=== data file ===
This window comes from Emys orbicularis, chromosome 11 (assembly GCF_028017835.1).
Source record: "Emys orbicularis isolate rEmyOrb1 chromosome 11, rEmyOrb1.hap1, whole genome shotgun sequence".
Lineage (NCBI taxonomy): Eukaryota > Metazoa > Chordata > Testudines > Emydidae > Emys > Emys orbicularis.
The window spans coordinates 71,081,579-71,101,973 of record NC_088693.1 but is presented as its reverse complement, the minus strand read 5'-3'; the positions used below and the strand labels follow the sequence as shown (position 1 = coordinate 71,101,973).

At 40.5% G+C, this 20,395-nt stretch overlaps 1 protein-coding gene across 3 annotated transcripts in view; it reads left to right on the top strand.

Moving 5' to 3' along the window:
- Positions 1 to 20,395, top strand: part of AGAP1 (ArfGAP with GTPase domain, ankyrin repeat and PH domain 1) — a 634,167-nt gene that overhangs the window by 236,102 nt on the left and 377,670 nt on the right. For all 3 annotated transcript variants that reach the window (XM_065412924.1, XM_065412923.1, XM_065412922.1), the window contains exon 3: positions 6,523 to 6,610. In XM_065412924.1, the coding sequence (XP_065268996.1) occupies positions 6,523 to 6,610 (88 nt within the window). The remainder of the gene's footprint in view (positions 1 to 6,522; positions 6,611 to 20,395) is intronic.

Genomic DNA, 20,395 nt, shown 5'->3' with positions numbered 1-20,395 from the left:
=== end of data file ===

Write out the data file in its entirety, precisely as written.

This window comes from Emys orbicularis, chromosome 11 (assembly GCF_028017835.1).
Source record: "Emys orbicularis isolate rEmyOrb1 chromosome 11, rEmyOrb1.hap1, whole genome shotgun sequence".
Lineage (NCBI taxonomy): Eukaryota > Metazoa > Chordata > Testudines > Emydidae > Emys > Emys orbicularis.
The window spans coordinates 71,081,579-71,101,973 of record NC_088693.1 but is presented as its reverse complement, the minus strand read 5'-3'; the positions used below and the strand labels follow the sequence as shown (position 1 = coordinate 71,101,973).

At 40.5% G+C, this 20,395-nt stretch overlaps 1 protein-coding gene across 3 annotated transcripts in view; it reads left to right on the top strand.

Moving 5' to 3' along the window:
- Positions 1 to 20,395, top strand: part of AGAP1 (ArfGAP with GTPase domain, ankyrin repeat and PH domain 1) — a 634,167-nt gene that overhangs the window by 236,102 nt on the left and 377,670 nt on the right. For all 3 annotated transcript variants that reach the window (XM_065412924.1, XM_065412923.1, XM_065412922.1), the window contains exon 3: positions 6,523 to 6,610. In XM_065412924.1, the coding sequence (XP_065268996.1) occupies positions 6,523 to 6,610 (88 nt within the window). The remainder of the gene's footprint in view (positions 1 to 6,522; positions 6,611 to 20,395) is intronic.

Genomic DNA, 20,395 nt, shown 5'->3' with positions numbered 1-20,395 from the left: